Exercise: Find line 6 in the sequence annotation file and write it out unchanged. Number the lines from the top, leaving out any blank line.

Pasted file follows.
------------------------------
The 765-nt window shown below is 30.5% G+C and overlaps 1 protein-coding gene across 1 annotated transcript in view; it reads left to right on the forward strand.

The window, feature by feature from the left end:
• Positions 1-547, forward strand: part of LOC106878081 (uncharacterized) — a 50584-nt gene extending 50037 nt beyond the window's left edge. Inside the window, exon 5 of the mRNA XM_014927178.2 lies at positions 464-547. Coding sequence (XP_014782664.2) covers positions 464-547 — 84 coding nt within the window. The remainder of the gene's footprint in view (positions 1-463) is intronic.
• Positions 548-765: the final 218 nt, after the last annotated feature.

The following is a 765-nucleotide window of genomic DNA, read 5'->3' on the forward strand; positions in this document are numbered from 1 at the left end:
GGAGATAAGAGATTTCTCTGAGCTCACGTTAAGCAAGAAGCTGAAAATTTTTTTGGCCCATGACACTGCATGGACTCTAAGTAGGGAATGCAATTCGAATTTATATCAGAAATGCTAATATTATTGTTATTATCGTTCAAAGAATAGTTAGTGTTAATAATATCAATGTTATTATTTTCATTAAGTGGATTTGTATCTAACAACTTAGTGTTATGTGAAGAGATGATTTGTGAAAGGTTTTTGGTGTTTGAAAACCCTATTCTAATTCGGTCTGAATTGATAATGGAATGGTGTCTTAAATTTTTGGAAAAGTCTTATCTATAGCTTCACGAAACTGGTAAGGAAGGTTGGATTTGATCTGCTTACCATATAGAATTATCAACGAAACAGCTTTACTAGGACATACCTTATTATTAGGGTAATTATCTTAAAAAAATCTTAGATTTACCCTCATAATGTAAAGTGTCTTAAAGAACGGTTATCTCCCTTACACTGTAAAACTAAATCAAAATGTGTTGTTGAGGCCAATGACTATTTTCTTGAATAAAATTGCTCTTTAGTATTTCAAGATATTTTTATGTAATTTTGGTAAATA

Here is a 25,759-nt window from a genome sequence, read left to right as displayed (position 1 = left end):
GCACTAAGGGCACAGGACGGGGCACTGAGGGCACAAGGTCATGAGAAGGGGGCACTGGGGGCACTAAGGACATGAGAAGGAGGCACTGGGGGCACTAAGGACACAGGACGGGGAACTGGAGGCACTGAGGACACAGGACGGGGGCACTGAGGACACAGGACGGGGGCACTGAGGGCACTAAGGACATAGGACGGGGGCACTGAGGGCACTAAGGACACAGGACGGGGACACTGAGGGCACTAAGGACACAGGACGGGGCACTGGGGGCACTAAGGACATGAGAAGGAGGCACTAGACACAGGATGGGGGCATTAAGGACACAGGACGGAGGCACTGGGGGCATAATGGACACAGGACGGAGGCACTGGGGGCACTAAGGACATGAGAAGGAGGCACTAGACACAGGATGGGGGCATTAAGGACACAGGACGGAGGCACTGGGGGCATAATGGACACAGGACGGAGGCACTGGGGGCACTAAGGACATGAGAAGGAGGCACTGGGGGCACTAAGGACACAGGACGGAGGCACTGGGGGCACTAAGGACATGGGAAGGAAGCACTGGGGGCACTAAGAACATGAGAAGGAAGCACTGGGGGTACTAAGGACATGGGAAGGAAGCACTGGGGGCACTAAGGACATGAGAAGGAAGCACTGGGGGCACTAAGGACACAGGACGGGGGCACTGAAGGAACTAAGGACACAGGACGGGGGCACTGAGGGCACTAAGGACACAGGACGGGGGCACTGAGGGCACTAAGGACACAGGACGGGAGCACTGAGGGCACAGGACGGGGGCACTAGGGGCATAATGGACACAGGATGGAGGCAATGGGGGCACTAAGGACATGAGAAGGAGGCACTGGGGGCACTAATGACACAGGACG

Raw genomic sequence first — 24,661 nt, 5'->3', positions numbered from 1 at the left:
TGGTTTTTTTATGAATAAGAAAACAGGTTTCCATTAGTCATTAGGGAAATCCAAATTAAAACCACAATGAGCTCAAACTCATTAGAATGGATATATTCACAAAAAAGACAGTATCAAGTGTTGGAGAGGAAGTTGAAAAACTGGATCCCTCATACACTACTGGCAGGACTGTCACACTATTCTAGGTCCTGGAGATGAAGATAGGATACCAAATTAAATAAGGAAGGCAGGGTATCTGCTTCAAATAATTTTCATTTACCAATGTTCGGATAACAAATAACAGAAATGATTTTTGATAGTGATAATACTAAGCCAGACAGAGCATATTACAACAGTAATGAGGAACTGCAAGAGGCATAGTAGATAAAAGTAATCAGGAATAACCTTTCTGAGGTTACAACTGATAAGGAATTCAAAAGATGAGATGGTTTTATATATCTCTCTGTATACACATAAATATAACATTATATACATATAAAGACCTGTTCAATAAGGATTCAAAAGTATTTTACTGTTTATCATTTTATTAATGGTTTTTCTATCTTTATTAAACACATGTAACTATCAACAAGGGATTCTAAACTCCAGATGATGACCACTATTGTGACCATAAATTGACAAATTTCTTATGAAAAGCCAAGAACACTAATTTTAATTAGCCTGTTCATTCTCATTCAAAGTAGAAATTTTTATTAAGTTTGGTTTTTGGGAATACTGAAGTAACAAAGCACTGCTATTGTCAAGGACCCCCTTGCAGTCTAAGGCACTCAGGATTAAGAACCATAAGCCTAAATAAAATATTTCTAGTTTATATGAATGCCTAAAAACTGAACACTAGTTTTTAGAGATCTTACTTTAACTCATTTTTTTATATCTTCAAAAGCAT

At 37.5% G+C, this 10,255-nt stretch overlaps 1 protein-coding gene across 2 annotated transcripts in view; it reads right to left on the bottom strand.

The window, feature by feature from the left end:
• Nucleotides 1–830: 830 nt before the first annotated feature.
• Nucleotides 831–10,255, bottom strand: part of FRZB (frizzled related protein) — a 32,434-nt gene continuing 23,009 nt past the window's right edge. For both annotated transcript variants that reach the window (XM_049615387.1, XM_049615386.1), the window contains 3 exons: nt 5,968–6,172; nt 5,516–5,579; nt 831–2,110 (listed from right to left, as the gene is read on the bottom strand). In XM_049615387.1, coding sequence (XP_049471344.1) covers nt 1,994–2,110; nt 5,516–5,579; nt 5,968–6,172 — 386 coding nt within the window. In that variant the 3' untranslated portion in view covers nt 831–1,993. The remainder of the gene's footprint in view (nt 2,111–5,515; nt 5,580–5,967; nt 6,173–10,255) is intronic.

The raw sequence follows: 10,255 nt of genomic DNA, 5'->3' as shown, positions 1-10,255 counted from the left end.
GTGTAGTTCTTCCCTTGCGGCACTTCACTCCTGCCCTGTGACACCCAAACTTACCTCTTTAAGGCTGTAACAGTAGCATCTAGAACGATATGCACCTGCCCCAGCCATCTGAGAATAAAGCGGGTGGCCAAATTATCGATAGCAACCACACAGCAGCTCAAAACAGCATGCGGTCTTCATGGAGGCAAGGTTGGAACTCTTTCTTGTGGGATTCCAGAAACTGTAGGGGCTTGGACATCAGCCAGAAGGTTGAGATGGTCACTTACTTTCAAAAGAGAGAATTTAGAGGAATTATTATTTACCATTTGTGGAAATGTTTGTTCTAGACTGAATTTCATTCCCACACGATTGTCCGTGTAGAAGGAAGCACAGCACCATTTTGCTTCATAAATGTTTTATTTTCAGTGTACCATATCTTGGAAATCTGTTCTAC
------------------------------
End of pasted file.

GGAGATAAGAGATTTCTCTGAGCTCACGTTAAGCAAGAAGCTGAAAATTTTTTTGGCCCATGACACTGCATGGACTCTAAGTAGGGAATGCAATTCGAATTTATATCAGAAATGCTAATATTATTGTTATTATCGTTCAAAGAATAGTTAGTGTTAATAATATCAATGTTATTATTTTCATTAAGTGGATTTGTATCTAACAACTTAGTGTTATGTGAAGAGATGATTTGTGAAAGGTTTTTGGTGTTTGAAAACCCTATTCTAATTCGGTCTGAATTGATAATGGAATGGTGTCTTAAATTTTTGGAAAAGTCTTATCTATAGCTTCACGAAACTGGTAAGGAAGGTTGGATTTGATCTGCTTACCATATAGAATTATCAACGAAACAGCTTTACTAGGACATACCTTATTATTAGGGTAATTATCTTAAAAAAATCTTAGATTTACCCTCATAATGTAAAGTGTCTTAAAGAACGGTTATCTCCCTTACACTGTAAAACTAAATCAAAATGTGTTGTTGAGGCCAATGACTATTTTCTTGAATAAAATTGCTCTTTAGTATTTCAAGATATTTTTATGTAATTTTGGTAAATA